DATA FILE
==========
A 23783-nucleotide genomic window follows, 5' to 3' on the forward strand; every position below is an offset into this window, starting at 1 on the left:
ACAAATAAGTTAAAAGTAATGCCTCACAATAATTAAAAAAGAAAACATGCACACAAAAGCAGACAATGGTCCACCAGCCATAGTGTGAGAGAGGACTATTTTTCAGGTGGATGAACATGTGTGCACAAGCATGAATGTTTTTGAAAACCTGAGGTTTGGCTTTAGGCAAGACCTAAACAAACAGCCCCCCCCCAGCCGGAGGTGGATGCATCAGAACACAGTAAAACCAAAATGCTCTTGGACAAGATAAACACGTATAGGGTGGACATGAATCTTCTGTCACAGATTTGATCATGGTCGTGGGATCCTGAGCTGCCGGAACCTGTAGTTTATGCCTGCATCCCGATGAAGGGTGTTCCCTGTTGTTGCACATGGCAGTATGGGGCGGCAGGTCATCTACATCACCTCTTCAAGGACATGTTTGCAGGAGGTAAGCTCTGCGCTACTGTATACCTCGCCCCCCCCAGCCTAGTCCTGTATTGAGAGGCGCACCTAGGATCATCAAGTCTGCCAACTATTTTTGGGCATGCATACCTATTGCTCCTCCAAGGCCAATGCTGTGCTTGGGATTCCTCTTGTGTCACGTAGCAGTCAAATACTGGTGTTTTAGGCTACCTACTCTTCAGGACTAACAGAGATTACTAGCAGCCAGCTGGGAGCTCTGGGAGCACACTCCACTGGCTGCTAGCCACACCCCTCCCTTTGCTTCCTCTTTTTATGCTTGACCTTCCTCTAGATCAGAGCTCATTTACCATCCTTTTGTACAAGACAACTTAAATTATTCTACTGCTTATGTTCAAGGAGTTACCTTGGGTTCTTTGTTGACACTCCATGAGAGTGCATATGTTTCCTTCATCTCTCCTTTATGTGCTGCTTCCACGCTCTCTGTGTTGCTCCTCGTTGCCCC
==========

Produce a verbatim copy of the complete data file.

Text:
A 23783-nucleotide genomic window follows, 5' to 3' on the forward strand; every position below is an offset into this window, starting at 1 on the left:
ACAAATAAGTTAAAAGTAATGCCTCACAATAATTAAAAAAGAAAACATGCACACAAAAGCAGACAATGGTCCACCAGCCATAGTGTGAGAGAGGACTATTTTTCAGGTGGATGAACATGTGTGCACAAGCATGAATGTTTTTGAAAACCTGAGGTTTGGCTTTAGGCAAGACCTAAACAAACAGCCCCCCCCCAGCCGGAGGTGGATGCATCAGAACACAGTAAAACCAAAATGCTCTTGGACAAGATAAACACGTATAGGGTGGACATGAATCTTCTGTCACAGATTTGATCATGGTCGTGGGATCCTGAGCTGCCGGAACCTGTAGTTTATGCCTGCATCCCGATGAAGGGTGTTCCCTGTTGTTGCACATGGCAGTATGGGGCGGCAGGTCATCTACATCACCTCTTCAAGGACATGTTTGCAGGAGGTAAGCTCTGCGCTACTGTATACCTCGCCCCCCCCAGCCTAGTCCTGTATTGAGAGGCGCACCTAGGATCATCAAGTCTGCCAACTATTTTTGGGCATGCATACCTATTGCTCCTCCAAGGCCAATGCTGTGCTTGGGATTCCTCTTGTGTCACGTAGCAGTCAAATACTGGTGTTTTAGGCTACCTACTCTTCAGGACTAACAGAGATTACTAGCAGCCAGCTGGGAGCTCTGGGAGCACACTCCACTGGCTGCTAGCCACACCCCTCCCTTTGCTTCCTCTTTTTATGCTTGACCTTCCTCTAGATCAGAGCTCATTTACCATCCTTTTGTACAAGACAACTTAAATTATTCTACTGCTTATGTTCAAGGAGTTACCTTGGGTTCTTTGTTGACACTCCATGAGAGTGCATATGTTTCCTTCATCTCTCCTTTATGTGCTGCTTCCACGCTCTCTGTGTTGCTCCTCGTTGCCCC